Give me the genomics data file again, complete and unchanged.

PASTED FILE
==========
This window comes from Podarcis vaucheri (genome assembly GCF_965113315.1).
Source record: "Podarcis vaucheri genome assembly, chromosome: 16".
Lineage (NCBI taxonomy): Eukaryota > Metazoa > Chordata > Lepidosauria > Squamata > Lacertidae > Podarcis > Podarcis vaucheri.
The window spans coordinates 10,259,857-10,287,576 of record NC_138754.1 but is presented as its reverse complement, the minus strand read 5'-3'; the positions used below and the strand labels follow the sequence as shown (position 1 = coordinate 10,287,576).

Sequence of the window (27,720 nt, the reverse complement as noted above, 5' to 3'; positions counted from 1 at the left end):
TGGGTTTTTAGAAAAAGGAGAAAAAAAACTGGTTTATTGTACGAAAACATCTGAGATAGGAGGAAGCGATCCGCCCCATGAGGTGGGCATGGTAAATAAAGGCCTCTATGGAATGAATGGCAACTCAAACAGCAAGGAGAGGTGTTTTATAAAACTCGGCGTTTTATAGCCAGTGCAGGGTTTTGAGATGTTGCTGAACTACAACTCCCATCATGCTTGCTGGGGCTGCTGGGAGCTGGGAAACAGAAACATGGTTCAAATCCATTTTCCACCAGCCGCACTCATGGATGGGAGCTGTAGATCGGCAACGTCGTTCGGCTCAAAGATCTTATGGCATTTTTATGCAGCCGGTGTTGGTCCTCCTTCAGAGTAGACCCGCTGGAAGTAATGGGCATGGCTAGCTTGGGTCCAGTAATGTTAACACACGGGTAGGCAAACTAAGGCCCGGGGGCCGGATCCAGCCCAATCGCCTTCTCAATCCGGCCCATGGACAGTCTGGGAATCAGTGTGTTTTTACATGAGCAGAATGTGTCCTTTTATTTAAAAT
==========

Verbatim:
This window comes from Podarcis vaucheri (genome assembly GCF_965113315.1).
Source record: "Podarcis vaucheri genome assembly, chromosome: 16".
Lineage (NCBI taxonomy): Eukaryota > Metazoa > Chordata > Lepidosauria > Squamata > Lacertidae > Podarcis > Podarcis vaucheri.
The window spans coordinates 10,259,857-10,287,576 of record NC_138754.1 but is presented as its reverse complement, the minus strand read 5'-3'; the positions used below and the strand labels follow the sequence as shown (position 1 = coordinate 10,287,576).

Sequence of the window (27,720 nt, the reverse complement as noted above, 5' to 3'; positions counted from 1 at the left end):
TGGGTTTTTAGAAAAAGGAGAAAAAAAACTGGTTTATTGTACGAAAACATCTGAGATAGGAGGAAGCGATCCGCCCCATGAGGTGGGCATGGTAAATAAAGGCCTCTATGGAATGAATGGCAACTCAAACAGCAAGGAGAGGTGTTTTATAAAACTCGGCGTTTTATAGCCAGTGCAGGGTTTTGAGATGTTGCTGAACTACAACTCCCATCATGCTTGCTGGGGCTGCTGGGAGCTGGGAAACAGAAACATGGTTCAAATCCATTTTCCACCAGCCGCACTCATGGATGGGAGCTGTAGATCGGCAACGTCGTTCGGCTCAAAGATCTTATGGCATTTTTATGCAGCCGGTGTTGGTCCTCCTTCAGAGTAGACCCGCTGGAAGTAATGGGCATGGCTAGCTTGGGTCCAGTAATGTTAACACACGGGTAGGCAAACTAAGGCCCGGGGGCCGGATCCAGCCCAATCGCCTTCTCAATCCGGCCCATGGACAGTCTGGGAATCAGTGTGTTTTTACATGAGCAGAATGTGTCCTTTTATTTAAAAT